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April 12, 2005

Email Message From Ken Mullinax on current situation: Late Night Update

Topics: News

I, along with a several other bloggers, received an email from Ken Mullinax tonight. After receiving the email, I later had two lengthy conversations with Ken, in order to be sure that I would be posting the very latest information about the current situation and about his intentions. The following message is from the updated email that Ken sent subsequent to our last telephone conversation at 11 PM ET.

- Email received from Ken Mullinax at 11:10 PM ET
My uncle and Mother are beside themselves about not being able to see Mae. Since we were the ones that advocated for Mae's life, we are amazed that we are now shut out of her care by the very person that sought to have her have quite a different outcome by being placed in a hospice. So I called our Ga. Attorney, Jack Kirby, and asked him to approach the court and Beth's lawyer, Danny Daniel, and see what their official reasoning for Beth's position is and to offer that if they would only allow Buddy and Mom to see Mae, I would be willing be denied access to Mae, although I failed to understand why Beth would wish to do so.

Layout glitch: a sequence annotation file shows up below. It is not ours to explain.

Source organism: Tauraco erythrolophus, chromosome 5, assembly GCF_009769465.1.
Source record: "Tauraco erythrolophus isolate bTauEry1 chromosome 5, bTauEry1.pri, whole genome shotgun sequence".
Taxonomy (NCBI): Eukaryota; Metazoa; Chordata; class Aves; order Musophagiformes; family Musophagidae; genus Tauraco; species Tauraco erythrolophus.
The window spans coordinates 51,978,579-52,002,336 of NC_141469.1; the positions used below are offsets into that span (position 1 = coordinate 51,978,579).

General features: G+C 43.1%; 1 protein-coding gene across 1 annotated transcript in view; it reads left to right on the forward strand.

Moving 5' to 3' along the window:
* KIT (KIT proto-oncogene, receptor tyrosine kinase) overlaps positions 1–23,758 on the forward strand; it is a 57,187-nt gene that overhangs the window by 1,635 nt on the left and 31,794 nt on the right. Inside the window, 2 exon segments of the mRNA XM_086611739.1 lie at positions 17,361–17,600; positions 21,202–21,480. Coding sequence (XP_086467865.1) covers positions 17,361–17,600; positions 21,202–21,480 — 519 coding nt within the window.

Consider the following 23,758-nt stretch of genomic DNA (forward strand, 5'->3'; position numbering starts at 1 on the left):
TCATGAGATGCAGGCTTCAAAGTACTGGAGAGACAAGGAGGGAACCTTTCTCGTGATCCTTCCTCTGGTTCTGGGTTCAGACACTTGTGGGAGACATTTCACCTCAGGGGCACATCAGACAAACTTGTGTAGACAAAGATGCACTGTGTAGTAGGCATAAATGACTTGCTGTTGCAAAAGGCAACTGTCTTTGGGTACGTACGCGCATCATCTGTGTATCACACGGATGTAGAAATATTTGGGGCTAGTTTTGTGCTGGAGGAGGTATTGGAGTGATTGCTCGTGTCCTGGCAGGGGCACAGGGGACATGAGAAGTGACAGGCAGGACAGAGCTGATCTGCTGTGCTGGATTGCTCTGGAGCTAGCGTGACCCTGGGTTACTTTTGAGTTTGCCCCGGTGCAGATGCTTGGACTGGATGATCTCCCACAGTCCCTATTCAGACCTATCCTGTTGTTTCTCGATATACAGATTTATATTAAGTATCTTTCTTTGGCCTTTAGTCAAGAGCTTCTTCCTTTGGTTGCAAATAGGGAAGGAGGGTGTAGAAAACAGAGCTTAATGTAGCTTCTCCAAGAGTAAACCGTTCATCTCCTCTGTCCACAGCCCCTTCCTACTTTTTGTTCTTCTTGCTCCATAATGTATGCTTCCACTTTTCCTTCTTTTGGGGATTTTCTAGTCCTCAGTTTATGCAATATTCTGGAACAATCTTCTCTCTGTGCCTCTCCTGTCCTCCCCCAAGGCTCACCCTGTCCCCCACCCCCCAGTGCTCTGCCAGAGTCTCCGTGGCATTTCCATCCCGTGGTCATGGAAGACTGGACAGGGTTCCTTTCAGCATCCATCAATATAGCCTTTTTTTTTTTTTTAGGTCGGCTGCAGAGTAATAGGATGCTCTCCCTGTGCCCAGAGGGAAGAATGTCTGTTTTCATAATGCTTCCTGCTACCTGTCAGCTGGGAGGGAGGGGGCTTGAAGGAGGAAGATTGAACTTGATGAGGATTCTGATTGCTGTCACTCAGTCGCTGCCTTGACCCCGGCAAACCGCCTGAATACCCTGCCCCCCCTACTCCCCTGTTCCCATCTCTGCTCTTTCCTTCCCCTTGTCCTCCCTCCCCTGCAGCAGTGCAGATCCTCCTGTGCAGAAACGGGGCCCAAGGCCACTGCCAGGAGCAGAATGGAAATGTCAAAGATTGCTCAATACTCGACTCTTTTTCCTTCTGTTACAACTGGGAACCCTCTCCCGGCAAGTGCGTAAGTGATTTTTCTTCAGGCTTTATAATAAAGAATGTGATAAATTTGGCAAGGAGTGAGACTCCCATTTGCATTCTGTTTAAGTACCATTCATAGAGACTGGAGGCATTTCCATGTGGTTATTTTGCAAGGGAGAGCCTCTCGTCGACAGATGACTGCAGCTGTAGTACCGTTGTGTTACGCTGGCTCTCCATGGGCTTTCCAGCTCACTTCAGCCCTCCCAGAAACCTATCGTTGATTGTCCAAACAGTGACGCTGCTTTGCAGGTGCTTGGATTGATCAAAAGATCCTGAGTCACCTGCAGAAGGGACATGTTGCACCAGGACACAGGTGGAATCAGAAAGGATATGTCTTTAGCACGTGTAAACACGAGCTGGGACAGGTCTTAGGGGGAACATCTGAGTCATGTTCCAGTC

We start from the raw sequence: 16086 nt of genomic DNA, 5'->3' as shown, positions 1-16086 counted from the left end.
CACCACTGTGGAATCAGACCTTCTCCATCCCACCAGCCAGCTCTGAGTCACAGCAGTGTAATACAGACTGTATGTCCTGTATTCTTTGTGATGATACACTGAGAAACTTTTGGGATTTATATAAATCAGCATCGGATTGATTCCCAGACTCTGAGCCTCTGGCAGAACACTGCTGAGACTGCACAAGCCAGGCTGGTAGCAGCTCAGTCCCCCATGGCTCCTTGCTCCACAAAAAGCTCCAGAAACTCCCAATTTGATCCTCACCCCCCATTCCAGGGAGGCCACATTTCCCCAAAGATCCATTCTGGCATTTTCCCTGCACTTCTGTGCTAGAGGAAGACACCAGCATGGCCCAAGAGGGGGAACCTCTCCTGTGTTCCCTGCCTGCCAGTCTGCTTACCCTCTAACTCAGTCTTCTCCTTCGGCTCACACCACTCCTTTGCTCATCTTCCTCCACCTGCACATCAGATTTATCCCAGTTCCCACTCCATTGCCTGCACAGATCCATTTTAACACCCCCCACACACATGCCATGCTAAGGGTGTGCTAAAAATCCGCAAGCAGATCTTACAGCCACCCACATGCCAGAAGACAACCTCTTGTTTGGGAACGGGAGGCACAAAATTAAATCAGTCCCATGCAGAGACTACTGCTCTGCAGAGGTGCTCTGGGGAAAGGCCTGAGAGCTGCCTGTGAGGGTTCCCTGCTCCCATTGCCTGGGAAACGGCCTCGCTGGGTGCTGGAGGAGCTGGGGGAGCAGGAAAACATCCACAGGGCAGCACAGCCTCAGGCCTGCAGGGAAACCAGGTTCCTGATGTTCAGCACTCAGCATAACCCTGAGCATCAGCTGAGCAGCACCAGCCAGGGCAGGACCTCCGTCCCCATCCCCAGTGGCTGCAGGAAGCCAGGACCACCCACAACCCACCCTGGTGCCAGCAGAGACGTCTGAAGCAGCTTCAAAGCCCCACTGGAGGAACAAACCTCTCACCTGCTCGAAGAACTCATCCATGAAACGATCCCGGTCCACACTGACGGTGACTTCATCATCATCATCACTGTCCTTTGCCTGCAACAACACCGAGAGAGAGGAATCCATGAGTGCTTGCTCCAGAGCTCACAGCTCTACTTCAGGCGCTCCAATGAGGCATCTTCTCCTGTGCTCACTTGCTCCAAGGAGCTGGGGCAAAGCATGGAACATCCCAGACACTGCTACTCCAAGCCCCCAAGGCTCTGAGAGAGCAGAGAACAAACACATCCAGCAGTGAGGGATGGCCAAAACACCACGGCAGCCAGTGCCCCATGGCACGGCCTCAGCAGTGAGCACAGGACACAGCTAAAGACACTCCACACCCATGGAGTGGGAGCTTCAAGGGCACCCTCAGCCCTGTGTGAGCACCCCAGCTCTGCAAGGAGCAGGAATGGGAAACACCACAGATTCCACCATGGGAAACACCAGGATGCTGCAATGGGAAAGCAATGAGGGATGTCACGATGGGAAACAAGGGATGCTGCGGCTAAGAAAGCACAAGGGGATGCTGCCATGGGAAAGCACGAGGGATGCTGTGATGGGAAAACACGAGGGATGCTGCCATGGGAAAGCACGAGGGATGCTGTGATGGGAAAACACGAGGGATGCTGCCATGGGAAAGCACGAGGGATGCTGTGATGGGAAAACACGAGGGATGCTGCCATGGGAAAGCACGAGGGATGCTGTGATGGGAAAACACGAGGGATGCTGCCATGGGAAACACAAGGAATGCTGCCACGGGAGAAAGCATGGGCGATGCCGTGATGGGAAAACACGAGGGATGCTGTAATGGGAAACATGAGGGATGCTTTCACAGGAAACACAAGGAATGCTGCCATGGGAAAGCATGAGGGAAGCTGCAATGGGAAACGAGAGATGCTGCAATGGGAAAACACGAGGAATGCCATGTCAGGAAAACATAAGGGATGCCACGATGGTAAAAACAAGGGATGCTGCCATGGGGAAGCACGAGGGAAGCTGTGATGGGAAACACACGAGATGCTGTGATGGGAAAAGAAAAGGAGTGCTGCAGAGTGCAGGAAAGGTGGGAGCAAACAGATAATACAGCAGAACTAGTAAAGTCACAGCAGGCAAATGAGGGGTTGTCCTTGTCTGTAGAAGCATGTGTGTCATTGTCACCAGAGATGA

On the other hand, there is Beth's compromise for visitation:

Attorney Daniels, speaking for Beth Gaddy, told our attorney, Jack Kirby yesterday that Beth would be willing to allow us access to Mae Magouirk, if and only if, "Kenny would not give another media interview or speak to another blogger or do anything, either passive or proactive, which will give information or shed public attention to the case of Mae Magouirk."